To be sure, participants emphasized that rights and wrongs exist on all sides, and that nothing can justify terrorism. Moreover, some degree of anti-American posturing was to be expected, in part from religious leaders representing countries where authoritarian regimes back home were watching, in part from European leftists who gravitate to Sant’Egidio, for whom anti-Americanism is often an automatic response.

It was nonetheless clear that American policy choices have stirred passions.

“The events that occurred in New York and Washington, although horrible, are not a reason for violating the safety of other nations or communities,” said Ayatollah Mohamed Ali Taskhiri of Iran. “Such atrocities as those exerted by the U.S. administration in Afghanistan, whose people were the victims of the Taliban regime, are not reasonable.”

The U.S. ambassador to the Holy See, James Nicholson, had a chance to deliver a strong defense of American policy in a panel on reconciliation Sept. 3. Nicholson presented President George Bush’s post-Sept. 11 policy as a model “of how justice and reconciliation can conquer vengeance and anger.”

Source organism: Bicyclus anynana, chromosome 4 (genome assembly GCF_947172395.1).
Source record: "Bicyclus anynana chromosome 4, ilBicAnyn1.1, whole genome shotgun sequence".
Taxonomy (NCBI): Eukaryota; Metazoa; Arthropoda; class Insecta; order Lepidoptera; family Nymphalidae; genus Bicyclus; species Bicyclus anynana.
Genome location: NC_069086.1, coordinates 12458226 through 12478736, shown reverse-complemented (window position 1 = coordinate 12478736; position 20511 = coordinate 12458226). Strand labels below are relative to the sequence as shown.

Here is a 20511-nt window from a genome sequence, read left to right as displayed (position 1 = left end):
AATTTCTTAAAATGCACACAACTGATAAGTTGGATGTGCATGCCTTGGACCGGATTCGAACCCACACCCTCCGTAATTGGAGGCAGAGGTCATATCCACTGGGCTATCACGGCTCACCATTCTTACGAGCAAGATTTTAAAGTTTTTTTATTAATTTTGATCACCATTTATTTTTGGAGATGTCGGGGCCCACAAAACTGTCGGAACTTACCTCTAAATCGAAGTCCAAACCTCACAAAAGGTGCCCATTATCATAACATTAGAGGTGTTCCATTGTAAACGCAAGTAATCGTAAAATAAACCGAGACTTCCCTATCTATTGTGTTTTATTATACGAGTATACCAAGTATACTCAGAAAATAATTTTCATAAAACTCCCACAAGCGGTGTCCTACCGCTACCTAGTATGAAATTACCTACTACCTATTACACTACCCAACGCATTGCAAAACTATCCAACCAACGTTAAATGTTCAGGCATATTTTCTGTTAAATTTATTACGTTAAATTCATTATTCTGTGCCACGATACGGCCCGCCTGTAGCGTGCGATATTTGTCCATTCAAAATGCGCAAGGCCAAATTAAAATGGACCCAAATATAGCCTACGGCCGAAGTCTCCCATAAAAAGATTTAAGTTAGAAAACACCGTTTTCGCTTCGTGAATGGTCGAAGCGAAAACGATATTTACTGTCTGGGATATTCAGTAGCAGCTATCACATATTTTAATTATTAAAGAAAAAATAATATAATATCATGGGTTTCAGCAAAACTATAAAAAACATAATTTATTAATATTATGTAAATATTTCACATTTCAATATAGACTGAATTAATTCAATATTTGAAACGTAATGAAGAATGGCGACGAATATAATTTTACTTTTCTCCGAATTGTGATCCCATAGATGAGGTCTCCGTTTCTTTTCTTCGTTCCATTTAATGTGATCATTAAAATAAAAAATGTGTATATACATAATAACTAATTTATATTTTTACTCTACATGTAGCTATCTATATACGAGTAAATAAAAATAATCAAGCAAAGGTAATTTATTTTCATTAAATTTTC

“The president did not call for revenge or incite people to hatred,” Nicholson said. “He reminded Americans that goodness, remembrance and love have no end.” Then, Nicholson said, Bush built a “mighty coalition” of 174 nations to share military campaigns, law-enforcement efforts and humanitarian initiatives to combat terrorism.

Citing Bosnia and Kosovo, Sudan, the India/Pakistan conflict, and Korea as examples of recent American successes in efforts to promote peace, Nicholson said the United States has a “complete toolbox” of military, political and economic instruments.

To judge from this gathering, however, there seems doubt in some quarters about the uses to which those tools are being put.

One jarring illustration, at least for American sensibilities, came from Bernard Koucher, a French physician who was among the founders of Doctors Without Borders, and who later served as a U.N. special representative in Kosovo. Koucher said that in some neighborhoods of Paris teeming with immigrants from northern Africa, Osama bin Laden today is a revolutionary superstar on a par with Che Guevara. T-shirts and posters are sold with his likeness.